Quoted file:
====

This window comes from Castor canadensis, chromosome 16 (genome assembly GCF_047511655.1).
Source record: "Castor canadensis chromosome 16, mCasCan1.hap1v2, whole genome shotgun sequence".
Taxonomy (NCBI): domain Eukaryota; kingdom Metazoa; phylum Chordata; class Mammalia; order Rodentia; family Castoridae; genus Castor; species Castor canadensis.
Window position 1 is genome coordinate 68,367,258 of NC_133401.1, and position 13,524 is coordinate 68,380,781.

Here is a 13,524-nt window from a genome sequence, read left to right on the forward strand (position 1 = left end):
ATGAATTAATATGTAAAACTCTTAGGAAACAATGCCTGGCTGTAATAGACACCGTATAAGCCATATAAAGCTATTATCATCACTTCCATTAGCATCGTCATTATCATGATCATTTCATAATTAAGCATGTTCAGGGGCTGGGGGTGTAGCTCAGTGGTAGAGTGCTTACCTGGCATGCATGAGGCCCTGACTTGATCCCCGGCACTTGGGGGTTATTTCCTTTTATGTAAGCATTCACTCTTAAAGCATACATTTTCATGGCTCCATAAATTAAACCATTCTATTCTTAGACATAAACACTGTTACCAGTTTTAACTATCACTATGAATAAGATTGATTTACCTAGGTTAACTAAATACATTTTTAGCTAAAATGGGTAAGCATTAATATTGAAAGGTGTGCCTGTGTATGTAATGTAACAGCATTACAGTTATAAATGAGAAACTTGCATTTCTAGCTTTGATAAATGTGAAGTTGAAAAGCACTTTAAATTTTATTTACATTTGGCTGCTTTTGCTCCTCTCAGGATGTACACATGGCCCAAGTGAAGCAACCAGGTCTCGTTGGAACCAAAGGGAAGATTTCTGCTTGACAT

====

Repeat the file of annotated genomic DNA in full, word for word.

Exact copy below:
This window comes from Castor canadensis, chromosome 16 (genome assembly GCF_047511655.1).
Source record: "Castor canadensis chromosome 16, mCasCan1.hap1v2, whole genome shotgun sequence".
Taxonomy (NCBI): domain Eukaryota; kingdom Metazoa; phylum Chordata; class Mammalia; order Rodentia; family Castoridae; genus Castor; species Castor canadensis.
Window position 1 is genome coordinate 68,367,258 of NC_133401.1, and position 13,524 is coordinate 68,380,781.

Here is a 13,524-nt window from a genome sequence, read left to right on the forward strand (position 1 = left end):
ATGAATTAATATGTAAAACTCTTAGGAAACAATGCCTGGCTGTAATAGACACCGTATAAGCCATATAAAGCTATTATCATCACTTCCATTAGCATCGTCATTATCATGATCATTTCATAATTAAGCATGTTCAGGGGCTGGGGGTGTAGCTCAGTGGTAGAGTGCTTACCTGGCATGCATGAGGCCCTGACTTGATCCCCGGCACTTGGGGGTTATTTCCTTTTATGTAAGCATTCACTCTTAAAGCATACATTTTCATGGCTCCATAAATTAAACCATTCTATTCTTAGACATAAACACTGTTACCAGTTTTAACTATCACTATGAATAAGATTGATTTACCTAGGTTAACTAAATACATTTTTAGCTAAAATGGGTAAGCATTAATATTGAAAGGTGTGCCTGTGTATGTAATGTAACAGCATTACAGTTATAAATGAGAAACTTGCATTTCTAGCTTTGATAAATGTGAAGTTGAAAAGCACTTTAAATTTTATTTACATTTGGCTGCTTTTGCTCCTCTCAGGATGTACACATGGCCCAAGTGAAGCAACCAGGTCTCGTTGGAACCAAAGGGAAGATTTCTGCTTGACAT